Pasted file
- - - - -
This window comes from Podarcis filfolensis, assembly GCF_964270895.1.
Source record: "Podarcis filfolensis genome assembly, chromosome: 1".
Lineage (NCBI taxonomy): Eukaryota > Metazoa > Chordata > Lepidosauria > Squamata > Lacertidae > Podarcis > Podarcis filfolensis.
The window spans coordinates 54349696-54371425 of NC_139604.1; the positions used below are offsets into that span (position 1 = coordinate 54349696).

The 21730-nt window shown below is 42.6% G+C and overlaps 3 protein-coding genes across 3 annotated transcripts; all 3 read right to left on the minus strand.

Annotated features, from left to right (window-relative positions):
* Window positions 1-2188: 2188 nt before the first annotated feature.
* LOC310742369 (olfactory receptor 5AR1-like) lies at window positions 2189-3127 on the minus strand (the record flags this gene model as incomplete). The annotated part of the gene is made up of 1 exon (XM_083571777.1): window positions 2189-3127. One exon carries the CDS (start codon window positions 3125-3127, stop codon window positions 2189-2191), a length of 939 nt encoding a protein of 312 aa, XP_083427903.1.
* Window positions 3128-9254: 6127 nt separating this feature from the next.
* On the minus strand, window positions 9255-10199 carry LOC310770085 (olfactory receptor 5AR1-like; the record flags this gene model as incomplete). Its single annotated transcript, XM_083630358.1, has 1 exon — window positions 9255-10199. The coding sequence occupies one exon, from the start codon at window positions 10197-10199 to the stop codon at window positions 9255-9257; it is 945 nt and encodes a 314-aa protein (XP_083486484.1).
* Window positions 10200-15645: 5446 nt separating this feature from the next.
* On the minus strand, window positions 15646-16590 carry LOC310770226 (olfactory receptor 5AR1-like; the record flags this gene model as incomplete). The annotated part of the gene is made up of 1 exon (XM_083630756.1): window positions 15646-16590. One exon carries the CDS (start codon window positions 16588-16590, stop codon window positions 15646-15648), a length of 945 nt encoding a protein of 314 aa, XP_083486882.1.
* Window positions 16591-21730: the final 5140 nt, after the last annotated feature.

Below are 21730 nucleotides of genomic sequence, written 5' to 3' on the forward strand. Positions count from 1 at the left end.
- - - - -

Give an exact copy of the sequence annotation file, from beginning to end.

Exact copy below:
This window comes from Podarcis filfolensis, assembly GCF_964270895.1.
Source record: "Podarcis filfolensis genome assembly, chromosome: 1".
Lineage (NCBI taxonomy): Eukaryota > Metazoa > Chordata > Lepidosauria > Squamata > Lacertidae > Podarcis > Podarcis filfolensis.
The window spans coordinates 54349696-54371425 of NC_139604.1; the positions used below are offsets into that span (position 1 = coordinate 54349696).

The 21730-nt window shown below is 42.6% G+C and overlaps 3 protein-coding genes across 3 annotated transcripts; all 3 read right to left on the minus strand.

Annotated features, from left to right (window-relative positions):
* Window positions 1-2188: 2188 nt before the first annotated feature.
* LOC310742369 (olfactory receptor 5AR1-like) lies at window positions 2189-3127 on the minus strand (the record flags this gene model as incomplete). The annotated part of the gene is made up of 1 exon (XM_083571777.1): window positions 2189-3127. One exon carries the CDS (start codon window positions 3125-3127, stop codon window positions 2189-2191), a length of 939 nt encoding a protein of 312 aa, XP_083427903.1.
* Window positions 3128-9254: 6127 nt separating this feature from the next.
* On the minus strand, window positions 9255-10199 carry LOC310770085 (olfactory receptor 5AR1-like; the record flags this gene model as incomplete). Its single annotated transcript, XM_083630358.1, has 1 exon — window positions 9255-10199. The coding sequence occupies one exon, from the start codon at window positions 10197-10199 to the stop codon at window positions 9255-9257; it is 945 nt and encodes a 314-aa protein (XP_083486484.1).
* Window positions 10200-15645: 5446 nt separating this feature from the next.
* On the minus strand, window positions 15646-16590 carry LOC310770226 (olfactory receptor 5AR1-like; the record flags this gene model as incomplete). The annotated part of the gene is made up of 1 exon (XM_083630756.1): window positions 15646-16590. One exon carries the CDS (start codon window positions 16588-16590, stop codon window positions 15646-15648), a length of 945 nt encoding a protein of 314 aa, XP_083486882.1.
* Window positions 16591-21730: the final 5140 nt, after the last annotated feature.

Below are 21730 nucleotides of genomic sequence, written 5' to 3' on the forward strand. Positions count from 1 at the left end.